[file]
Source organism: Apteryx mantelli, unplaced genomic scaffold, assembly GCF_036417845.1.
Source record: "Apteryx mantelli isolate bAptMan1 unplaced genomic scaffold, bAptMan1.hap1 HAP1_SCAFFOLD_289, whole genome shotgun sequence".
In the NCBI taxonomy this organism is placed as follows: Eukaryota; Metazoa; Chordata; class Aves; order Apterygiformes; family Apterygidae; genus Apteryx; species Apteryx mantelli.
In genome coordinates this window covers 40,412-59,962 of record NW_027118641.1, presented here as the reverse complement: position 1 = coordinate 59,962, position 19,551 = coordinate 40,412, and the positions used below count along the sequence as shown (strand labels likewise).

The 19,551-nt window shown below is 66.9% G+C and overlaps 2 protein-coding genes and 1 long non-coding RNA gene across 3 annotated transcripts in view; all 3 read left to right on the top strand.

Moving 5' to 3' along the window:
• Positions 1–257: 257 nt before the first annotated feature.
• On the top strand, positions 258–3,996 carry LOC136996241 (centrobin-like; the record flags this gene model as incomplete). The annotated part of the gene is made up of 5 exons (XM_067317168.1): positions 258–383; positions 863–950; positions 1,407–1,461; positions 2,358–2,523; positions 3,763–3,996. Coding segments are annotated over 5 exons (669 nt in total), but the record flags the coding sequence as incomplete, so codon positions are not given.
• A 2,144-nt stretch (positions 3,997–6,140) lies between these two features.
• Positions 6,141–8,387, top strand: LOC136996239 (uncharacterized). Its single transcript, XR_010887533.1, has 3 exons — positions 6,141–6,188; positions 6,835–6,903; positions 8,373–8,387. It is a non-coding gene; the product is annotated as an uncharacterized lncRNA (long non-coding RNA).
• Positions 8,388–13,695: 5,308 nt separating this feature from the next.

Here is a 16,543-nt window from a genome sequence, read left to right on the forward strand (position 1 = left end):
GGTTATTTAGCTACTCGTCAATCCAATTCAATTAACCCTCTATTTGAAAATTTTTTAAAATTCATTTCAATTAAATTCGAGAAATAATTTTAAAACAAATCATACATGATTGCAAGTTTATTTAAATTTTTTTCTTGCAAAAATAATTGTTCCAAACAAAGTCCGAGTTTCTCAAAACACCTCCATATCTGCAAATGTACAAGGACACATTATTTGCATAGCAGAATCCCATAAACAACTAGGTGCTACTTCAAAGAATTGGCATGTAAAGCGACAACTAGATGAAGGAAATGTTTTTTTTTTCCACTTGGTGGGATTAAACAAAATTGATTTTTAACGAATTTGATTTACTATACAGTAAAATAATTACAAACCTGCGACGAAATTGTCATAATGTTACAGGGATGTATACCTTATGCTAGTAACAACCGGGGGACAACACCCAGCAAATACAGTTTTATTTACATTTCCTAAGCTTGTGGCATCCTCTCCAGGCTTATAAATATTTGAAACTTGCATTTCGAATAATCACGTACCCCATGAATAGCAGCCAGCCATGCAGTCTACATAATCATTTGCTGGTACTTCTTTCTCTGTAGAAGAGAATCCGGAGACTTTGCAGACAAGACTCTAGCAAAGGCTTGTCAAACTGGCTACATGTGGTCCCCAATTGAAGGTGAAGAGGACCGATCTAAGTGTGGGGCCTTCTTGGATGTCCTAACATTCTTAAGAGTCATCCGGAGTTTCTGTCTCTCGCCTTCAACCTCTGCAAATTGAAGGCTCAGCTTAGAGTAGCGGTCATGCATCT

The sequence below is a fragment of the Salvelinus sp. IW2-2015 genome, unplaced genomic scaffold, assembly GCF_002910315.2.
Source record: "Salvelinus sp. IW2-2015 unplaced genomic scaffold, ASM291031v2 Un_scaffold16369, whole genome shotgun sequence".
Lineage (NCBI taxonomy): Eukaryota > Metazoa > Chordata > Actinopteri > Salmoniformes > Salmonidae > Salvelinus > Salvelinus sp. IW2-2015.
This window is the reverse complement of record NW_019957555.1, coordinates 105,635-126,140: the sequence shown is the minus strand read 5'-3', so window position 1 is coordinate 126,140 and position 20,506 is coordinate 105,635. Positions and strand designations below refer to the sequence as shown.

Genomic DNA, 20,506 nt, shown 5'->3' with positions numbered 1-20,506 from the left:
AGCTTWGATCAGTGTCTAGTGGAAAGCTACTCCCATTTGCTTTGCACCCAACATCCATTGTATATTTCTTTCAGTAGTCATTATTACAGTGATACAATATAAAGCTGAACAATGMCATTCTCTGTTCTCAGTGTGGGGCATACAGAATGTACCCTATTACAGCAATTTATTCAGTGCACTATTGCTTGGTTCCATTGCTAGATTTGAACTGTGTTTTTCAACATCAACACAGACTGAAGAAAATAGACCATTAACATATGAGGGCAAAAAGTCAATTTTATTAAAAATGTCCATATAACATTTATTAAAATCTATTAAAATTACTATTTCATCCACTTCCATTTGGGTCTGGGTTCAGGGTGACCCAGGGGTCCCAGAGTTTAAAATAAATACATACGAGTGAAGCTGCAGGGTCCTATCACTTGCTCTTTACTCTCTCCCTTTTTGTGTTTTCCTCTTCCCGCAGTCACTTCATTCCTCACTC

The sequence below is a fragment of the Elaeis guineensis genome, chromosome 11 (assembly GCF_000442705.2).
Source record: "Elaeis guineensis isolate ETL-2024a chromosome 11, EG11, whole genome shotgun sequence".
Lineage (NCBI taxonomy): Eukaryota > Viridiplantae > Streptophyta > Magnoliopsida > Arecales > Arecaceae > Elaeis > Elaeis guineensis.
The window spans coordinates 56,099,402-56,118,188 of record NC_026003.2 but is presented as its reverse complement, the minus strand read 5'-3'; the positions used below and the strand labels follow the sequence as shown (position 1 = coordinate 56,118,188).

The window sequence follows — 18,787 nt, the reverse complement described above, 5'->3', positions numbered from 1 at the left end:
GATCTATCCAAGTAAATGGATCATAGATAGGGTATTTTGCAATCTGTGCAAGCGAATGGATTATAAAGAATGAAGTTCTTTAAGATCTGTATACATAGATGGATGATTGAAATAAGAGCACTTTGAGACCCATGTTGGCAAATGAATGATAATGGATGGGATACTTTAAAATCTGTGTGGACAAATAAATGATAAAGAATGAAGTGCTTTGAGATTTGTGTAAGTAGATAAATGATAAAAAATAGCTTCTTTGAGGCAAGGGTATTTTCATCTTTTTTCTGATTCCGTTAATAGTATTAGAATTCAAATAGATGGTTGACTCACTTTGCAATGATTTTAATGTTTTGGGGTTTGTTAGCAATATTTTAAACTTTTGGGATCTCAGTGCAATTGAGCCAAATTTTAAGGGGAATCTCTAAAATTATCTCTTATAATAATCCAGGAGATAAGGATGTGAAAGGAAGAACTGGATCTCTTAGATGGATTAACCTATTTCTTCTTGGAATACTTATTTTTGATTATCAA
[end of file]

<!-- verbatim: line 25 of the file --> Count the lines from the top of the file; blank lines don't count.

GATCTATCCAAGTAAATGGATCATAGATAGGGTATTTTGCAATCTGTGCAAGCGAATGGATTATAAAGAATGAAGTTCTTTAAGATCTGTATACATAGATGGATGATTGAAATAAGAGCACTTTGAGACCCATGTTGGCAAATGAATGATAATGGATGGGATACTTTAAAATCTGTGTGGACAAATAAATGATAAAGAATGAAGTGCTTTGAGATTTGTGTAAGTAGATAAATGATAAAAAATAGCTTCTTTGAGGCAAGGGTATTTTCATCTTTTTTCTGATTCCGTTAATAGTATTAGAATTCAAATAGATGGTTGACTCACTTTGCAATGATTTTAATGTTTTGGGGTTTGTTAGCAATATTTTAAACTTTTGGGATCTCAGTGCAATTGAGCCAAATTTTAAGGGGAATCTCTAAAATTATCTCTTATAATAATCCAGGAGATAAGGATGTGAAAGGAAGAACTGGATCTCTTAGATGGATTAACCTATTTCTTCTTGGAATACTTATTTTTGATTATCAA